Sri Lanka's Combat Convoy Company rolls through the North-East
Following a damning report by the UN High Commissioner for Human Rights, and increasing calls for a ban on deploying Sri Lanka troops for UN peacekeeping missions, Permanent Representative of Sri Lanka to the UN, Mohan Peiris, has applauded its twelve women serving in South Sudan.
Last month, the UN human rights chief noted that the United Nations" publicly announced a decision to suspend all Sri Lanka’s Army peacekeeping deployments, except where they would expose United Nations operations to serious operational risk". She went on to call on member states to "keep under review Sri Lanka’s contributions to UN peacekeeping operations and screening systems for Sri Lanka personnel".
The International Truth and Justice Project (ITJP) has called for the suspension of all Sri Lankan peacekeepers following the release of the UN human rights commissioners report. The report highlighted hat the Human Rights Commission of Sri Lanka, which is responsible for the vetting of Sri Lankan troops, has been "politicised and its independence undermined by the appointment of a former Government minister as its chairperson" the ITJP stated in a press release.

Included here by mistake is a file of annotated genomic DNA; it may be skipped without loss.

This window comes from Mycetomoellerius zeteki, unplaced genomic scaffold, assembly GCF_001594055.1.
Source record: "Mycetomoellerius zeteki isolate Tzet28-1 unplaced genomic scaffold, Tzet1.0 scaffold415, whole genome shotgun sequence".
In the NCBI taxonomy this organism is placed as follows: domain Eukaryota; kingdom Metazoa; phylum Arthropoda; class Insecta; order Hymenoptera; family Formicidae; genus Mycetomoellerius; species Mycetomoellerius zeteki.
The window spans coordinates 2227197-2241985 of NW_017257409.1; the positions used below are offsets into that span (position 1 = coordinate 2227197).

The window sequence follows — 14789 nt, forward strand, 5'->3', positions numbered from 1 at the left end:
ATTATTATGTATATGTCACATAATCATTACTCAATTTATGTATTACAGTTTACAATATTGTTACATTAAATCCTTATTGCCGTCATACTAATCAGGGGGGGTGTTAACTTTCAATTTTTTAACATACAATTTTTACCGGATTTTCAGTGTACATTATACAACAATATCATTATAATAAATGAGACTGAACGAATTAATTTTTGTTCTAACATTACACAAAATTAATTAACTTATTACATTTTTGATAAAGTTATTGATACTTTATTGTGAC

Following the appointment of war criminal Shavendra Silva as Sri Lanka's Army Commander in 2019, the UN suspended Sri Lankan troops from peacekeeping except where operations could be endangered. Despite widespread criticism of Silva's appointment, Sri Lankan troops were seen saluting Silva before being deployed to South Sudan in November 2020.
The Sri Lankan Army has been accused of human rights violations in Sri Lanka and in Haiti. During a peacekeeping mission in 2007, over 100 Sri Lankan peacekeepers were identified as being a part of a child sex ring. Sri Lankan troops were accused of exchanging food and money for sex with girls and boys as young as 12. While most of the accused were repatriated, none have been criminally prosecuted.